Despite all the doom and gloom about the PC industry being destroyed by tablets, Intel had a record year. The company raked in $54 billion over the course of 2011, good for a net income of $12.9 billion. Predictably, the PC Client Group was responsible for most of the revenue—$35.4 billion, an increase of 17% over last year. Revenue was up for the Data Center Group by the same percentage, but Atom revenue fell by 25% from 2010.
|Revenue||$54.0 billion||$43.6 billion||up 24%|
|Gross Margin||62.5%||65.3%||down 2.8 pts.|
|Operating Income||$17.5 billion||$15.6 billion||up 12%|
|Net income||$12.9 billion||$11.5 billion||up 13%|
|Earnings per share||$2.39||$2.01||up 19%|
In addition to slowing Atom sales, Intel also faced shrinking margins. The firm's 62.5% gross margin for 2011 is 2.8 points lower than the same figure for 2010. Intel predicts its margins will grow to 64% over the course of 2012, though. Revenue is expected to hit $12.8 billion for the first quarter of this year. Intel isn't making any predictions about the year as a whole, but it says $10.1 billion will be spent on R&D alone.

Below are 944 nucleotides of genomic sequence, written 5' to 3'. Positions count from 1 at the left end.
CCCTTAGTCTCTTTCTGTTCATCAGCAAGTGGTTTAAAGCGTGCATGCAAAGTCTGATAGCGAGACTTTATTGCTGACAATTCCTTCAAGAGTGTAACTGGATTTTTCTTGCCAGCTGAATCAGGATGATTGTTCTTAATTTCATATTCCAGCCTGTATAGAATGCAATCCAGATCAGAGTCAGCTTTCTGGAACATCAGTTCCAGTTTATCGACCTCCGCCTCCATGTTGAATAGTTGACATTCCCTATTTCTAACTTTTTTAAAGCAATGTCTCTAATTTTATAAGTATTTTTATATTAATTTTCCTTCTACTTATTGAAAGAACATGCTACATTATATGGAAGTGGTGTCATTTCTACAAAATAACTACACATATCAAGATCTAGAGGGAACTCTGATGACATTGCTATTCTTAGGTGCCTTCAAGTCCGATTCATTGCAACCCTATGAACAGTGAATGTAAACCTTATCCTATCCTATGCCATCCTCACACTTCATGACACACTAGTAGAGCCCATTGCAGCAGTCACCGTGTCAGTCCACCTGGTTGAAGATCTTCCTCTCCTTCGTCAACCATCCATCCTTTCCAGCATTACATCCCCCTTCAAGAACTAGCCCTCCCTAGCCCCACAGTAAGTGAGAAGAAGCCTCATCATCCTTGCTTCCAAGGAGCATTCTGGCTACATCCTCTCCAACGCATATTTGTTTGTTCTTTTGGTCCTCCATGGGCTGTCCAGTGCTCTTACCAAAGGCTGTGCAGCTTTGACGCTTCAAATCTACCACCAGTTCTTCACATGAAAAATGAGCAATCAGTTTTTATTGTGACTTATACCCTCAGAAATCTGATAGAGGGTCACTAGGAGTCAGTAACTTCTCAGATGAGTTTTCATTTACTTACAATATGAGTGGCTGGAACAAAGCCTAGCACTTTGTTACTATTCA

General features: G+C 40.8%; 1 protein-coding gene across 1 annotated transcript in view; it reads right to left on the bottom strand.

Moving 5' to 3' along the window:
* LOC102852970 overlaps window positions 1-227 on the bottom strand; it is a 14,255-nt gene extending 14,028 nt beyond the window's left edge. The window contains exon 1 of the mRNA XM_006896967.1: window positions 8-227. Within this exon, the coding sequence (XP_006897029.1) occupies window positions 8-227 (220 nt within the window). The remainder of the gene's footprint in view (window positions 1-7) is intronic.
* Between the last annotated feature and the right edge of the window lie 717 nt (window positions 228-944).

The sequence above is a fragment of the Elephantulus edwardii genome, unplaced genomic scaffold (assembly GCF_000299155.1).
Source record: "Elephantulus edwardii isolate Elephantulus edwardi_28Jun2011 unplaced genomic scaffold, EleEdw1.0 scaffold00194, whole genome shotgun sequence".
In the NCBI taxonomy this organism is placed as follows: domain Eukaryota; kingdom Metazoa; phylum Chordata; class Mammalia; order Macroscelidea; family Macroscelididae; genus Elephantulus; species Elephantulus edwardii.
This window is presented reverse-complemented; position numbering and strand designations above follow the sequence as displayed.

I suspect Sandy Bridge-E will help on the margins front, particularly when the EP version rolls out for servers. Intel will surely face more pressure from ARM-based devices in the mobile space. Whether Android support and Windows 8 can make the Atom more attractive for that market remains to be seen, but Ivy Bridge should at least help populate the market with more affordable ultrabooks.